“We Are” the exhibition by Andrew Rogers at Palazzo Mora in Venice, 11 May-26 November 2017
“We are”, the latest work by the Australian sculptor Andrew Rogers, will be unveiled on Thursday 11 May as a collateral exhibition to the Venice Biennale 2017, 57th International Art Exhibition. Presented by the Global Arts Affairs Foundation, a Dutch non-profit organization, the work will be on view in the gardens of Palazzo Mora in Venice until 26 November 2017.
The show features an installation comprising eight large bronze and stainless steel sculptures, twisting forms that reflect on the individual within community. In the production of his work, Rogers explores human emotion through the light, organic forms, and the representation of the individual causing a change. “We are” is a metaphor for the dichotomy of human nature and brings together sculptures from public and private collections around the world.
Belief in the individual as a catalyst for change informs Rogers’ work: “We are all individuals possessing the sanctity of a singular life and the ability to express ourselves. At the same time we are part of the society within which we live”.
Living together on this earth: eco-sustainable narratives conference in Udine, 19-21 April 2017
“Living together on this earth” is a three-day conference on eco-sustainable narratives and environmental concerns in English literature to be held at the University of Udine on 19-21 April 2017. The conference, organized by the ANDA Association (Associazione Nazionale dei Docenti di Anglistica), aims discussing the way the English literature may contribute to our understanding of environmental issues and create a caring economy and foster alternative perspectives for the future of the earth.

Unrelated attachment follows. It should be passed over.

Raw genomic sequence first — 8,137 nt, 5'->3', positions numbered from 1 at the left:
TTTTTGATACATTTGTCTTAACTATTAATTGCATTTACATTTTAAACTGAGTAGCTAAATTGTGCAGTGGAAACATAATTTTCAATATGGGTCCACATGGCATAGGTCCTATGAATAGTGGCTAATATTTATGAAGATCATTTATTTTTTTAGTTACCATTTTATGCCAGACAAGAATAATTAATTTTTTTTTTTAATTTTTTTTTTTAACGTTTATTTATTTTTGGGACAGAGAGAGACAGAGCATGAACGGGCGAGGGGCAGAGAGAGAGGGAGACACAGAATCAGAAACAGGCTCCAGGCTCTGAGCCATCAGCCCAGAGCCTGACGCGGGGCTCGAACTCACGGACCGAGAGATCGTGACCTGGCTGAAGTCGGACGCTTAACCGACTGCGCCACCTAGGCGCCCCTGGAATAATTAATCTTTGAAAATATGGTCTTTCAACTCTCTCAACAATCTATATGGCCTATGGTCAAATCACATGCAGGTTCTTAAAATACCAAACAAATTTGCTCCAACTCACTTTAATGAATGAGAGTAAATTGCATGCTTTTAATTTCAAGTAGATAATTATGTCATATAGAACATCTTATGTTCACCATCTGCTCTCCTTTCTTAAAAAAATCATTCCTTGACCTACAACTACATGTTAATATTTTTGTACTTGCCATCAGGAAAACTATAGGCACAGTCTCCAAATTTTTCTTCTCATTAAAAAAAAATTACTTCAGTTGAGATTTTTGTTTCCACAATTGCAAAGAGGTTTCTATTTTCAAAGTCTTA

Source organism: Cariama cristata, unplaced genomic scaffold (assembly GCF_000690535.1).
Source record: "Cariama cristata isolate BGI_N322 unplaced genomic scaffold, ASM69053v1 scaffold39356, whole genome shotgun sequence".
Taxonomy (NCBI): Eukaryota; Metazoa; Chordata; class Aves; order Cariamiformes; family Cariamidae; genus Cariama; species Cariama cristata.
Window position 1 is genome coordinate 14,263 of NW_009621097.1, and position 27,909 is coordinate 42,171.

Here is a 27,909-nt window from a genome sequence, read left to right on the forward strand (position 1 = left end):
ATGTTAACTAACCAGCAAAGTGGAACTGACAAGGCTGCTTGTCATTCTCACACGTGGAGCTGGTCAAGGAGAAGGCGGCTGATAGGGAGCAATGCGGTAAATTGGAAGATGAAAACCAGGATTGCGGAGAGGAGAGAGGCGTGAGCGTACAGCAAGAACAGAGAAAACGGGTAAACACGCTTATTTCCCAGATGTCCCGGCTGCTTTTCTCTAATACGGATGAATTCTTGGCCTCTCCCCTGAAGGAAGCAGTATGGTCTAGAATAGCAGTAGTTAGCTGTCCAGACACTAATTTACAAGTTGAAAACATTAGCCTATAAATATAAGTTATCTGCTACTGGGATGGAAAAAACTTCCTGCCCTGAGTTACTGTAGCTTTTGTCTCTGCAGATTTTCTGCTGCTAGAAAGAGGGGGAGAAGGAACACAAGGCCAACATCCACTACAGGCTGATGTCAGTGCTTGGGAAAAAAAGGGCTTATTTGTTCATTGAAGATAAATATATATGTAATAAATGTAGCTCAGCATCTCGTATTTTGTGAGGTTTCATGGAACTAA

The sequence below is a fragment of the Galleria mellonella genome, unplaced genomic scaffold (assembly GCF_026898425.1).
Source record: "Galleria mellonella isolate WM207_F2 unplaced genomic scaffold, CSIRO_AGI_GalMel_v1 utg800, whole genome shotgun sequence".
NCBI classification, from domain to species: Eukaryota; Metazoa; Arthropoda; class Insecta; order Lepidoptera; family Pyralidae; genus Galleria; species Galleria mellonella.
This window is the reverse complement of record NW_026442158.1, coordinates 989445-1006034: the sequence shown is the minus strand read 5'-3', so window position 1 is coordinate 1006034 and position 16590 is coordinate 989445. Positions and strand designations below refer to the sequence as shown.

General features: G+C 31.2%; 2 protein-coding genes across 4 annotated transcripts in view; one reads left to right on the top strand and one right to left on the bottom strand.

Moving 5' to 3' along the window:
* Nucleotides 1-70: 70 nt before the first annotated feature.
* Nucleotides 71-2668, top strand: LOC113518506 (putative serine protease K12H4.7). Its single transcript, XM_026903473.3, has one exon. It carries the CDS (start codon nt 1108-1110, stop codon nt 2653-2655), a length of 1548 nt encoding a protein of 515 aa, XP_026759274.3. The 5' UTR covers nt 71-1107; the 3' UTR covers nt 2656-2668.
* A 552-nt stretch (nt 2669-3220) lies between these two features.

Tasmania Blues by Helen Hodgman
The book Tasmania Blues by Helen Hodgman has just been published in Italy. It was written in 1975 with the title Blue Skies and published in 1976, bringing to light many themes, including the burden of an isolated existence, the emotional confusion of early motherhood and the spiritual shadow of the vanished indigenous population of Tasmania. The novel has now been translated into Italian and published by Edizioni Socrates.
Helen Hodgman was born in Scotland in 1945 and lived in Great Britain until 1958, when, together with her family, she left for Tasmania. After some time she returned to Britain where she lived for 10 years and in 1975 she wrote her first novel Tasmania Blues (Blue Skies), which was published a year later by Gerald Duckworth& Co. The book was very successful and in subsequent years was reprinted by other British and Australian publishers (Penguin, Virago Press, The Text Publishing) and published by Knauss in German. Two years later Helen wrote another successful novel, Jack&Jill, which won the Somerset Maugham Award in 1979. Subsequently, Helen returned to Australia and wrote further novels, Broken Words (1988) which won the Christina Stead Prize in 1989, Passing Remarks (1996), Waiting For Matindi (1998), The Bad Policeman (2001), which were all published by major publishing houses (Penguin, Random House, Allen&Unwin, Ballantine and Harmony Books) and greatly appreciated by the public.
Helen Hodgman now lives in Sydney and is seriously ill with Parkinson’s disease.